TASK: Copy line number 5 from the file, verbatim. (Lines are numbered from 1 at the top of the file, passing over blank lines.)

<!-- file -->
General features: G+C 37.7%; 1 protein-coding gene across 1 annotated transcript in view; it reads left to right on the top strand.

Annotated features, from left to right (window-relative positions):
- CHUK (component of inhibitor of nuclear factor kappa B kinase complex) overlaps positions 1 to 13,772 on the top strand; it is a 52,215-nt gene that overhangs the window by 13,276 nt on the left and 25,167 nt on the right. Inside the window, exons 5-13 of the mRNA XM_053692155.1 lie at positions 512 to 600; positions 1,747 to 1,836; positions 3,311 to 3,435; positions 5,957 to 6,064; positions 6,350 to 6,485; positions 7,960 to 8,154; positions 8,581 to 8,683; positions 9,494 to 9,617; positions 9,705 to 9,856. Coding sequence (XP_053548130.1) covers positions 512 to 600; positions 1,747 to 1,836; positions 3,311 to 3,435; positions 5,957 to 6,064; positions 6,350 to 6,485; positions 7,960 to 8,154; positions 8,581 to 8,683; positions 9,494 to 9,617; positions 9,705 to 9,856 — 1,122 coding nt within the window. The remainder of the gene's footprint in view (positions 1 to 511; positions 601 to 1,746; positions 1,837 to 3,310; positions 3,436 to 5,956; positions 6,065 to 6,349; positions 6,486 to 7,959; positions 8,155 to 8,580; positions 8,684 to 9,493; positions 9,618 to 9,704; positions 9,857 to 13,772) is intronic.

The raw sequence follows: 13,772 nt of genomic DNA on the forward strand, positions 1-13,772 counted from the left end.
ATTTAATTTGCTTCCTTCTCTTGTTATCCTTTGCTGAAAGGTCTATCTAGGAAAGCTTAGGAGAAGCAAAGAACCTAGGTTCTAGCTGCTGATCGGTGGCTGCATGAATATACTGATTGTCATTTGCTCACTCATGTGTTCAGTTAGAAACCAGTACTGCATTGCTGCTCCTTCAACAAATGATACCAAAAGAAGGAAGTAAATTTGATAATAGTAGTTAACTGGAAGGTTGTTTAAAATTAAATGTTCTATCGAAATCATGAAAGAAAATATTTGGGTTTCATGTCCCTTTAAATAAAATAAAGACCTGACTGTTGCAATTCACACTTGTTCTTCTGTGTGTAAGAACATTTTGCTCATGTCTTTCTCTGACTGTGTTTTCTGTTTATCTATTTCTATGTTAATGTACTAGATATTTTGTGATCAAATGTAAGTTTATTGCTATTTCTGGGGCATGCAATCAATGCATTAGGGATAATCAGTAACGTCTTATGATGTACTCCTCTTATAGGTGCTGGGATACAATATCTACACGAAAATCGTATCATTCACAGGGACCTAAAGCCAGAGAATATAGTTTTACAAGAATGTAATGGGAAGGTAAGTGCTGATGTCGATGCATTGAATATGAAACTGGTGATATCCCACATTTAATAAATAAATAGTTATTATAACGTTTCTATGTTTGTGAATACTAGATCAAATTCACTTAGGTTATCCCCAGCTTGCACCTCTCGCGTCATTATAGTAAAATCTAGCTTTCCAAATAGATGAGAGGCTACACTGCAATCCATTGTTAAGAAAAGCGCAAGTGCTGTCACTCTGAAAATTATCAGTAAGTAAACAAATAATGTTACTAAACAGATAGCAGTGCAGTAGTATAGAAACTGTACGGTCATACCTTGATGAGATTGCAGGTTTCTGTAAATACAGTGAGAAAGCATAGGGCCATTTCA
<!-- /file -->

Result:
ATTTAATTTGCTTCCTTCTCTTGTTATCCTTTGCTGAAAGGTCTATCTAGGAAAGCTTAGGAGAAGCAAAGAACCTAGGTTCTAGCTGCTGATCGGTGGCTGCATGAATATACTGATTGTCATTTGCTCACTCATGTGTTCAGTTAGAAACCAGTACTGCATTGCTGCTCCTTCAACAAATGATACCAAAAGAAGGAAGTAAATTTGATAATAGTAGTTAACTGGAAGGTTGTTTAAAATTAAATGTTCTATCGAAATCATGAAAGAAAATATTTGGGTTTCATGTCCCTTTAAATAAAATAAAGACCTGACTGTTGCAATTCACACTTGTTCTTCTGTGTGTAAGAACATTTTGCTCATGTCTTTCTCTGACTGTGTTTTCTGTTTATCTATTTCTATGTTAATGTACTAGATATTTTGTGATCAAATGTAAGTTTATTGCTATTTCTGGGGCATGCAATCAATGCATTAGGGATAATCAGTAACGTCTTATGATGTACTCCTCTTATAGGTGCTGGGATACAATATCTACACGAAAATCGTATCATTCACAGGGACCTAAAGCCAGAGAATATAGTTTTACAAGAATGTAATGGGAAGGTAAGTGCTGATGTCGATGCATTGAATATGAAACTGGTGATATCCCACATTTAATAAATAAATAGTTATTATAACGTTTCTATGTTTGTGAATACTAGATCAAATTCACTTAGGTTATCCCCAGCTTGCACCTCTCGCGTCATTATAGTAAAATCTAGCTTTCCAAATAGATGAGAGGCTACACTGCAATCCATTGTTAAGAAAAGCGCAAGTGCTGTCACTCTGAAAATTATCAGTAAGTAAACAAATAATGTTACTAAACAGATAGCAGTGCAGTAGTATAGAAACTGTACGGTCATACCTTGATGAGATTGCAGGTTTCTGTAAATACAGTGAGAAAGCATAGGGCCATTTCA